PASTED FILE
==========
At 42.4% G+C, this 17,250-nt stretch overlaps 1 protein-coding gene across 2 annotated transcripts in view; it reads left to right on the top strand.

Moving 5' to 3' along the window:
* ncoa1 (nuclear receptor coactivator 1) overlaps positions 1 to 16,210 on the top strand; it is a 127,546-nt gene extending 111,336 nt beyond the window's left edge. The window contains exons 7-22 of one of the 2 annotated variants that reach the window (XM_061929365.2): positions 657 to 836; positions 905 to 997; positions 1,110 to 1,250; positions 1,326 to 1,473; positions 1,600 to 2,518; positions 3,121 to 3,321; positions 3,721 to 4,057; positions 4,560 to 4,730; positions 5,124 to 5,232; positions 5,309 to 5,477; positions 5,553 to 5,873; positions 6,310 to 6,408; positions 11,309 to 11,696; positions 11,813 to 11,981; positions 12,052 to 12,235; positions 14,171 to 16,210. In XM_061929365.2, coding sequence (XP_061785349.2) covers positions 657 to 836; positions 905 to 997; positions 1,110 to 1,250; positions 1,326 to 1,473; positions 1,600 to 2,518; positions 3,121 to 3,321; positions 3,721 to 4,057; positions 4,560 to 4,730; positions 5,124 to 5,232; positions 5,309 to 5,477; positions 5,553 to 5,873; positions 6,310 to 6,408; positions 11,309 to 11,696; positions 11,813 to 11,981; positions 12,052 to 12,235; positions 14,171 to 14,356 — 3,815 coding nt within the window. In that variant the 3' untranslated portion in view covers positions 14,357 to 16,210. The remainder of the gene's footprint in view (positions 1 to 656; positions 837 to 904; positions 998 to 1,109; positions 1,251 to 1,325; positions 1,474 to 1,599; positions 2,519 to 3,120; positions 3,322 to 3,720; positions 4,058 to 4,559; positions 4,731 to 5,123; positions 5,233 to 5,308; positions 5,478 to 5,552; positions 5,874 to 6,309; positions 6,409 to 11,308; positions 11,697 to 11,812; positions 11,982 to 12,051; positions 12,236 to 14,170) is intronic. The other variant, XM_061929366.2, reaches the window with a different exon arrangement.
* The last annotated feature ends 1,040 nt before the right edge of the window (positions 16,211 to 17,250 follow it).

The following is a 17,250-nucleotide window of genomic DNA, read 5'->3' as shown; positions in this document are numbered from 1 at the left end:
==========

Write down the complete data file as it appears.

At 42.4% G+C, this 17,250-nt stretch overlaps 1 protein-coding gene across 2 annotated transcripts in view; it reads left to right on the top strand.

Moving 5' to 3' along the window:
* ncoa1 (nuclear receptor coactivator 1) overlaps positions 1 to 16,210 on the top strand; it is a 127,546-nt gene extending 111,336 nt beyond the window's left edge. The window contains exons 7-22 of one of the 2 annotated variants that reach the window (XM_061929365.2): positions 657 to 836; positions 905 to 997; positions 1,110 to 1,250; positions 1,326 to 1,473; positions 1,600 to 2,518; positions 3,121 to 3,321; positions 3,721 to 4,057; positions 4,560 to 4,730; positions 5,124 to 5,232; positions 5,309 to 5,477; positions 5,553 to 5,873; positions 6,310 to 6,408; positions 11,309 to 11,696; positions 11,813 to 11,981; positions 12,052 to 12,235; positions 14,171 to 16,210. In XM_061929365.2, coding sequence (XP_061785349.2) covers positions 657 to 836; positions 905 to 997; positions 1,110 to 1,250; positions 1,326 to 1,473; positions 1,600 to 2,518; positions 3,121 to 3,321; positions 3,721 to 4,057; positions 4,560 to 4,730; positions 5,124 to 5,232; positions 5,309 to 5,477; positions 5,553 to 5,873; positions 6,310 to 6,408; positions 11,309 to 11,696; positions 11,813 to 11,981; positions 12,052 to 12,235; positions 14,171 to 14,356 — 3,815 coding nt within the window. In that variant the 3' untranslated portion in view covers positions 14,357 to 16,210. The remainder of the gene's footprint in view (positions 1 to 656; positions 837 to 904; positions 998 to 1,109; positions 1,251 to 1,325; positions 1,474 to 1,599; positions 2,519 to 3,120; positions 3,322 to 3,720; positions 4,058 to 4,559; positions 4,731 to 5,123; positions 5,233 to 5,308; positions 5,478 to 5,552; positions 5,874 to 6,309; positions 6,409 to 11,308; positions 11,697 to 11,812; positions 11,982 to 12,051; positions 12,236 to 14,170) is intronic. The other variant, XM_061929366.2, reaches the window with a different exon arrangement.
* The last annotated feature ends 1,040 nt before the right edge of the window (positions 16,211 to 17,250 follow it).

The following is a 17,250-nucleotide window of genomic DNA, read 5'->3' as shown; positions in this document are numbered from 1 at the left end: